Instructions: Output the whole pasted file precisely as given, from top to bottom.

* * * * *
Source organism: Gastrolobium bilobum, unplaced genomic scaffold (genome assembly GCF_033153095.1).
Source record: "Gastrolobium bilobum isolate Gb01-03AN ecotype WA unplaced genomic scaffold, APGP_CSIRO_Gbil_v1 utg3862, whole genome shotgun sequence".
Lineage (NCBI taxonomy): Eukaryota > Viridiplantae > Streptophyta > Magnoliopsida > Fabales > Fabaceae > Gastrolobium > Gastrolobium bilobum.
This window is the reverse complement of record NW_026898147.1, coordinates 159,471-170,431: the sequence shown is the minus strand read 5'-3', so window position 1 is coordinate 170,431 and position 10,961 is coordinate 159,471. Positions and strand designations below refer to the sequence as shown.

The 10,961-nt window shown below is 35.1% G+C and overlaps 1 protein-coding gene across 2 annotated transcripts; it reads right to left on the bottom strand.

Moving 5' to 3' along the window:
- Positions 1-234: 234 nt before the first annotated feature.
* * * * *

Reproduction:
Source organism: Gastrolobium bilobum, unplaced genomic scaffold (genome assembly GCF_033153095.1).
Source record: "Gastrolobium bilobum isolate Gb01-03AN ecotype WA unplaced genomic scaffold, APGP_CSIRO_Gbil_v1 utg3862, whole genome shotgun sequence".
Lineage (NCBI taxonomy): Eukaryota > Viridiplantae > Streptophyta > Magnoliopsida > Fabales > Fabaceae > Gastrolobium > Gastrolobium bilobum.
This window is the reverse complement of record NW_026898147.1, coordinates 159,471-170,431: the sequence shown is the minus strand read 5'-3', so window position 1 is coordinate 170,431 and position 10,961 is coordinate 159,471. Positions and strand designations below refer to the sequence as shown.

The 10,961-nt window shown below is 35.1% G+C and overlaps 1 protein-coding gene across 2 annotated transcripts; it reads right to left on the bottom strand.

Moving 5' to 3' along the window:
- Positions 1-234: 234 nt before the first annotated feature.